Solved Windows 7 Toshiba Qosmio laptop won't boot up

Microsoft Windows xp media centre editio...
October 17, 2014 at 14:51:50
Specs: Windows 7 Home Premium, 3.06GHZ/960MB RAM
Toshiba Qosmio won't boot up in regualr or safe mode. When I turn it on I get a menu that give me a repair menu but even that doesn't help. Can someone suggest some ideas?

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✔ Best Answer
October 29, 2014 at 15:33:08
Thanks trvlr,

yes I see the window folder. In fact I replaced some of the dll's in the system32/drivers directory because when I boot into safe mode with command prompt it gets so far and stalls. I was thinking that maybe one of them was corrupted. However this didn't seem to help.

Great news!!!!!!!!!!!!!!!. Before I had to submit this I got back to looking at the machine and I was able to fix it. Here is what I did;

Using the Windows repair disk I got myself into dos prompt. Running the chkdsk was the last thing I was going to try before trying to recover or reinstalling windows. I mentioned before that it said it couldn't run it without unmounting the volume. Since I was at the end I decided to go ahead and say yes. I ran a chkdsk /r /f. It looked like it fixed a few things. I exited dos prompt and restarted the computer. It got a point where it said it was configuring windows. I took this as a good sign. When it finally completed and windows opened, there was a bucnh of apps open including Excel withoput 5 spread sheets. My guess was that someone shutfown the computer forcefully while windows updates were being applied.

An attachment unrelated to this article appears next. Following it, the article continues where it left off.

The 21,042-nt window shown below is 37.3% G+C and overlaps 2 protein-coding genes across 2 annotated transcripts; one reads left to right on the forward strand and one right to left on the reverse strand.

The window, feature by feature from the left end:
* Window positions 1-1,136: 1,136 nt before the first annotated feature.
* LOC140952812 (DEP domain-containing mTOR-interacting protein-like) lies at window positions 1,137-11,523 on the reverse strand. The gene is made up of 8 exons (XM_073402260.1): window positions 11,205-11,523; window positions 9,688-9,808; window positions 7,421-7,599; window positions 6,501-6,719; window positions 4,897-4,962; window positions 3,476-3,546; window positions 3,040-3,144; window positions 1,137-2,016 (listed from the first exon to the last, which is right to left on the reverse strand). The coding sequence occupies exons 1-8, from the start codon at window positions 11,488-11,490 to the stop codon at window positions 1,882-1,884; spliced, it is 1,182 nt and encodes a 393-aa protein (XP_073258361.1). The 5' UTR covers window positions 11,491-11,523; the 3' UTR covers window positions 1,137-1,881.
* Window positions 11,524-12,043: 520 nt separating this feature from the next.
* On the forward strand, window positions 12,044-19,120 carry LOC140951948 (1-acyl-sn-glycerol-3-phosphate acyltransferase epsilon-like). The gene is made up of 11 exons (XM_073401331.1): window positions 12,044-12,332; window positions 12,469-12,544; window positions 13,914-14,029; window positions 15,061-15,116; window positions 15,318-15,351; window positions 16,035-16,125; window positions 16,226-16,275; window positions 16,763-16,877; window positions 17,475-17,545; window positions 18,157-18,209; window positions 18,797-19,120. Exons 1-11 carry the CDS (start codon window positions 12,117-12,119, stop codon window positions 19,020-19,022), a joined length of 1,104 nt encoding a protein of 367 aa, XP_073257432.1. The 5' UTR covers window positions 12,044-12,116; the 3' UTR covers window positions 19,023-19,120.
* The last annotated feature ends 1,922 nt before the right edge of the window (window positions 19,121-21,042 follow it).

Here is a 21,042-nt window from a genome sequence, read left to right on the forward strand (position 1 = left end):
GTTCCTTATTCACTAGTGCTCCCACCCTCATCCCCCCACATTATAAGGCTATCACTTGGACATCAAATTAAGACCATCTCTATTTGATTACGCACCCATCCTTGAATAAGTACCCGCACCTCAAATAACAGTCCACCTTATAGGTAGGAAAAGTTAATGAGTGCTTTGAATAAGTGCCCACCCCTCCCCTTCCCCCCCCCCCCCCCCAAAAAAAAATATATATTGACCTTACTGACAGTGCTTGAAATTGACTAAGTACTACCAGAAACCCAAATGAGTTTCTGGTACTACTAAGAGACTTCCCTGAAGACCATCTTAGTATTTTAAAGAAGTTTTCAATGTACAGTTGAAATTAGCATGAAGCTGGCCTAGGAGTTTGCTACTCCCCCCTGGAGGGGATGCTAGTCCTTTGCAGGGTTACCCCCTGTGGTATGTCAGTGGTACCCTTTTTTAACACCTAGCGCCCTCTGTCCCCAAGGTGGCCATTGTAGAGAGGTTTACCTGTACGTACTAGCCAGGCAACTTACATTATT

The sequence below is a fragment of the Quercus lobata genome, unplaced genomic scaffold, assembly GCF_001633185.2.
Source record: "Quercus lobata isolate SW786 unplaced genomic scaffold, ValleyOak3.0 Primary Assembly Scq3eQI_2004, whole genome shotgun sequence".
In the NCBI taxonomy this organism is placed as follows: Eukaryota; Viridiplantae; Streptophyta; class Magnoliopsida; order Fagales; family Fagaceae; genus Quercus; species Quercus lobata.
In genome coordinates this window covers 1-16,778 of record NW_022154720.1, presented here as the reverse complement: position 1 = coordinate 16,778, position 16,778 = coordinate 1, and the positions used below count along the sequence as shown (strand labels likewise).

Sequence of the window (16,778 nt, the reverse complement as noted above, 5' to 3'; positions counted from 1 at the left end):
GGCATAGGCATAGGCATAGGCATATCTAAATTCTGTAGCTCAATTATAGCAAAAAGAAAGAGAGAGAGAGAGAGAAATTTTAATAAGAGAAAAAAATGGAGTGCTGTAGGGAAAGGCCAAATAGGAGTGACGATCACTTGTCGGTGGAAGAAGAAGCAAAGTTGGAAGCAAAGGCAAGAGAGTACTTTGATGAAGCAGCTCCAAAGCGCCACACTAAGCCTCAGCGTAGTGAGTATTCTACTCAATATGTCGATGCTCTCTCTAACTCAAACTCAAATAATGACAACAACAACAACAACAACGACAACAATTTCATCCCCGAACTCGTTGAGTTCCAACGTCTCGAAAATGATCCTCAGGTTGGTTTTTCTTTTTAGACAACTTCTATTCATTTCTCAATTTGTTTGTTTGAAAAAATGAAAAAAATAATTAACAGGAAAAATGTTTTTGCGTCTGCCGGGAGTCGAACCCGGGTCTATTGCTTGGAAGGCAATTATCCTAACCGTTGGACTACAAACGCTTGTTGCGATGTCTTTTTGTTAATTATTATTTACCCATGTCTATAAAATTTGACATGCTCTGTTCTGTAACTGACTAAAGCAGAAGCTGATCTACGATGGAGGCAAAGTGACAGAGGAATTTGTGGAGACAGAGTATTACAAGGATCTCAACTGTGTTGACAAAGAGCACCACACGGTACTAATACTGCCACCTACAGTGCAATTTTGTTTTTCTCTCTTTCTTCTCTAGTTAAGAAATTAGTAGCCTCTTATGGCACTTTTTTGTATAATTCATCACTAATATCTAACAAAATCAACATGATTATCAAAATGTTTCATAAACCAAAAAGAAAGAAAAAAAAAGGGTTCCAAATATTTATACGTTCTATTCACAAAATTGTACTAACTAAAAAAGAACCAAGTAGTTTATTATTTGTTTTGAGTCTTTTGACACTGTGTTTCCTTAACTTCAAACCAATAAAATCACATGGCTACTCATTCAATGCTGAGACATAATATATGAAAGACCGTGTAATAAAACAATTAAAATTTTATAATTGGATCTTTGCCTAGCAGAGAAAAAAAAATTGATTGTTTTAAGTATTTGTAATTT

Anyway it all looks good now.

I really want to thank you Trvlr for your guidance and suggestions. I was great having someone who had sugegstions on what to dio and to steer me in the right direction.



#1
October 17, 2014 at 14:52:48
My appologies. I specified Win XP in one spot and Win 7 Home in another. I originally thought the computer was XP but later found out is actually Win 7 Home edition.

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#2
October 18, 2014 at 14:08:42